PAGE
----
Most secretory proteins in both prokaryotic and eukaryotic cells are synthesized from a precursor with an amino-terminal extension of 20 to 25 amino acid residues called a signal peptide. These signal peptides are removed during translocation of the secretory proteins across the membrane. When two precursor structures are fused, the internalized second signal peptide was found to exert two different roles, depending upon either the distance between the two signal peptides, or whether the first signal peptide functions cotranslationally or posttranslationally. One role is to function as the usual signal peptide to translocate the protein downstream of the internal signal peptide. The other role is to function as a stop-transfer signal to create a transmembrane protein with the second signal peptide anchoring the protein in the membrane.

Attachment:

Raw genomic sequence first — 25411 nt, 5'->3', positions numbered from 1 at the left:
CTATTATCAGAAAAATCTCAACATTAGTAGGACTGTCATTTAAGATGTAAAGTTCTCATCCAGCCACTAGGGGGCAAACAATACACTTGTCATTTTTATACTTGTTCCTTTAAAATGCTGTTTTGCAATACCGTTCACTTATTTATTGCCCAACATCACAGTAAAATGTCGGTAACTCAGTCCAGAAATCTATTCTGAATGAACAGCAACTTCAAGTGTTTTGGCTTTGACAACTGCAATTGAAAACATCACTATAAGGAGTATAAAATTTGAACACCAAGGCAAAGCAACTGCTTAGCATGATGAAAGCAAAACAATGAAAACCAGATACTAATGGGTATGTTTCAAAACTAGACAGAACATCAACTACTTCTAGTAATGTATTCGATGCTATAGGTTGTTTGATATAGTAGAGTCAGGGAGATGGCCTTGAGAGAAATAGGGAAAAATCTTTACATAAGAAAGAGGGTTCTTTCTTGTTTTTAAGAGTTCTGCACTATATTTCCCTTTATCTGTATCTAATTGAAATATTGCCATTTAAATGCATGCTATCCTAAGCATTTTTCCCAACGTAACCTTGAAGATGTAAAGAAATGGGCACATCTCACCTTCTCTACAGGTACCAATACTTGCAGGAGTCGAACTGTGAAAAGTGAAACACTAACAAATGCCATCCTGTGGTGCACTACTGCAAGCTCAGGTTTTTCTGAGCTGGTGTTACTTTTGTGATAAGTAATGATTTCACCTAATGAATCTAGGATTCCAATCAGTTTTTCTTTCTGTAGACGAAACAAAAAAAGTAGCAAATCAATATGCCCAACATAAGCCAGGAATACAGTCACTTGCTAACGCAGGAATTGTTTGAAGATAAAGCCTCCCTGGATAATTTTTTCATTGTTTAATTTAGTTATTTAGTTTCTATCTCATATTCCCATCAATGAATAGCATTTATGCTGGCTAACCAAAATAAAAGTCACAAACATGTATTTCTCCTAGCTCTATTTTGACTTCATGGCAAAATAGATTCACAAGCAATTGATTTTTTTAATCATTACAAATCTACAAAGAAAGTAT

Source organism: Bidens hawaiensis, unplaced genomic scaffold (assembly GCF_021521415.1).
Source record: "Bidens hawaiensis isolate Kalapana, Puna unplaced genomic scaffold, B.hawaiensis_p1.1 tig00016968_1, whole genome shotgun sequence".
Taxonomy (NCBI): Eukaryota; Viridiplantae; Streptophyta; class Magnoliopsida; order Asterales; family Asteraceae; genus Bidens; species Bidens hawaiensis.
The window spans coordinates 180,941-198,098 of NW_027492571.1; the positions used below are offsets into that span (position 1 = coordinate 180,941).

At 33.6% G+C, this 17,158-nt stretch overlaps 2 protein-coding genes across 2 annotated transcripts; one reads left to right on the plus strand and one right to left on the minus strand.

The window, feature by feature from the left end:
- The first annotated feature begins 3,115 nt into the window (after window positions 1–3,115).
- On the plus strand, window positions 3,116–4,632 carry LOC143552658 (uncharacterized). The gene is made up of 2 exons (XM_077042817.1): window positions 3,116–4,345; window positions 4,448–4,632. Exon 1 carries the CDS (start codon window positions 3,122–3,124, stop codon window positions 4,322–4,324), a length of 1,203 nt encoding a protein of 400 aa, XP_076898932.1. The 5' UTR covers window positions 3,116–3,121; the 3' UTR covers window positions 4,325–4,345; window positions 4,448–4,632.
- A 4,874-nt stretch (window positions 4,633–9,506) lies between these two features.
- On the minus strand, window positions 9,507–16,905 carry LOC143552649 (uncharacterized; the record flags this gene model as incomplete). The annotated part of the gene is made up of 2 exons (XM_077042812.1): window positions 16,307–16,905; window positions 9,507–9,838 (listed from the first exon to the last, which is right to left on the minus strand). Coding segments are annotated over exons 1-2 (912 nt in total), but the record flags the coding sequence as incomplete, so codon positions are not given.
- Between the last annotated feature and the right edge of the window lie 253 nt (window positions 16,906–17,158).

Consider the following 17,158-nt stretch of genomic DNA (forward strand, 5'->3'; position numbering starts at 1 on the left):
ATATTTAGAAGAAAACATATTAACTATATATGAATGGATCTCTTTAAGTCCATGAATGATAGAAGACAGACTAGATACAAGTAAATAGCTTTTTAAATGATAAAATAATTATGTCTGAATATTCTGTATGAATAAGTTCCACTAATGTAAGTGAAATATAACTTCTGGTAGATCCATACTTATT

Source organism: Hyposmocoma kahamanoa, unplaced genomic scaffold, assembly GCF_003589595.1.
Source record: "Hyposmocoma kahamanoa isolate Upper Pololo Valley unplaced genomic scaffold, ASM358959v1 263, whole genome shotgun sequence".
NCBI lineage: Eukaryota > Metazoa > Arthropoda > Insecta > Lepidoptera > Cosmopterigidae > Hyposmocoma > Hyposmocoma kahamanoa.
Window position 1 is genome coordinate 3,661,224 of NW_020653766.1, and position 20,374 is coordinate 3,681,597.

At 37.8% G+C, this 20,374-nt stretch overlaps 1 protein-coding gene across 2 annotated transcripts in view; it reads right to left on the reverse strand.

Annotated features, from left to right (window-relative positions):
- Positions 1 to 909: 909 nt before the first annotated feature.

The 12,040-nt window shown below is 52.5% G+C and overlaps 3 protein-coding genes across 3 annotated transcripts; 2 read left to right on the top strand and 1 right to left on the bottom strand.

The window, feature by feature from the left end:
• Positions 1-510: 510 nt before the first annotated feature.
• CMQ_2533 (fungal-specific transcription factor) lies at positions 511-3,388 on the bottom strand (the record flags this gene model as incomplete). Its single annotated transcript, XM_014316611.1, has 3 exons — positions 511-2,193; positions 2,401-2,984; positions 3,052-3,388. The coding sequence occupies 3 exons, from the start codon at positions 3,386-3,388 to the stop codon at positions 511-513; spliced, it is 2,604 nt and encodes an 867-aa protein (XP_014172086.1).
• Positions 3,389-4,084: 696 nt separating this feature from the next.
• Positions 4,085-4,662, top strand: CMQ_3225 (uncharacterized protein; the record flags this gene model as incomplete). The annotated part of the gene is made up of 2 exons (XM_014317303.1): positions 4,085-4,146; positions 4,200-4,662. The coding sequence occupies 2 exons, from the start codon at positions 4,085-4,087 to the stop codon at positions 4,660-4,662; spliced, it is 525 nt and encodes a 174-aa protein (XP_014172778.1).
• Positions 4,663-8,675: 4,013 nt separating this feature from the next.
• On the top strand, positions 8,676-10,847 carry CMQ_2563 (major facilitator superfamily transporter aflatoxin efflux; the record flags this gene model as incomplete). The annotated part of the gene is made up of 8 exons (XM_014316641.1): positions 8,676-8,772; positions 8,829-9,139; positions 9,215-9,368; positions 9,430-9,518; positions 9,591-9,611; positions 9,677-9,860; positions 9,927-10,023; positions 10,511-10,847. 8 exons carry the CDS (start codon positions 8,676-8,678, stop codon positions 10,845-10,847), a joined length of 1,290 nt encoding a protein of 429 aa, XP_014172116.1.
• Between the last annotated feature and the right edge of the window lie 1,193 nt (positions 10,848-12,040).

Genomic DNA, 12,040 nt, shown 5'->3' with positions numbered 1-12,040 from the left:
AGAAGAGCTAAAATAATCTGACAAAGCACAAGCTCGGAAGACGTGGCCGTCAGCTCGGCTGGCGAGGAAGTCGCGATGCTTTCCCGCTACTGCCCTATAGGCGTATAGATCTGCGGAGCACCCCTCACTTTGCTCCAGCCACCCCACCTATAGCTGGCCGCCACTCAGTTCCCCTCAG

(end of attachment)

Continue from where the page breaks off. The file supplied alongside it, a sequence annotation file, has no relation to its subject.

All Science Journal Classification (ASJC) codes
- Biochemistry, Genetics and Molecular Biology(all)